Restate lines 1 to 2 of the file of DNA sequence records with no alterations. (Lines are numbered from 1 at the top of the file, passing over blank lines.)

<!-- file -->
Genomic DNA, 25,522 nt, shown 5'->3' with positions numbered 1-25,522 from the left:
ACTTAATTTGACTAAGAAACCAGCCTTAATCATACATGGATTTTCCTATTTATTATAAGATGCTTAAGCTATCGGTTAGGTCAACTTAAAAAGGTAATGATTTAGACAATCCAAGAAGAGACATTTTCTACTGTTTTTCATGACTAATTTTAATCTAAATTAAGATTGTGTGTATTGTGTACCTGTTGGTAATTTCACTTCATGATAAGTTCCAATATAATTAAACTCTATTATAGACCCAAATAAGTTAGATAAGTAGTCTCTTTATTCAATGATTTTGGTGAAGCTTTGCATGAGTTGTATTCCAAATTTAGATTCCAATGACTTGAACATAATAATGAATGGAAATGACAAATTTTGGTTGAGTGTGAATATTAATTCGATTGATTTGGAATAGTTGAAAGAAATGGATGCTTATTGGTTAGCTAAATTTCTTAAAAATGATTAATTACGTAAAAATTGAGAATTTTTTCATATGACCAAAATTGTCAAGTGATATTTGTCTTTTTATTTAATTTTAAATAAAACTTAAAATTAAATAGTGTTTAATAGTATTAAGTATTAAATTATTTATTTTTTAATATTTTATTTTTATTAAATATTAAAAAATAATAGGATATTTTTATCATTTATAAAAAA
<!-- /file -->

Genomic DNA, 25,522 nt, shown 5'->3' with positions numbered 1-25,522 from the left:
ACTTAATTTGACTAAGAAACCAGCCTTAATCATACATGGATTTTCCTATTTATTATAAGATGCTTAAGCTATCGGTTAGGTCAACTTAAAAAGGTAATGATTTAGACAATCCAAGAAGAGACATTTTCTACTGTTTTTCATGACTAATTTTAATCTAAATTAAGATTGTGTGTATTGTGTACCTGTTGGTAATTTCACTTCATGATAAGTTCCAATATAATTAAACTCTATTATAGACCCAAATAAGTTAGATAAGTAGTCTCTTTATTCAATGATTTTGGTGAAGCTTTGCATGAGTTGTATTCCAAATTTAGATTCCAATGACTTGAACATAATAATGAATGGAAATGACAAATTTTGGTTGAGTGTGAATATTAATTCGATTGATTTGGAATAGTTGAAAGAAATGGATGCTTATTGGTTAGCTAAATTTCTTAAAAATGATTAATTACGTAAAAATTGAGAATTTTTTCATATGACCAAAATTGTCAAGTGATATTTGTCTTTTTATTTAATTTTAAATAAAACTTAAAATTAAATAGTGTTTAATAGTATTAAGTATTAAATTATTTATTTTTTAATATTTTATTTTTATTAAATATTAAAAAATAATAGGATATTTTTATCATTTATAAAAAA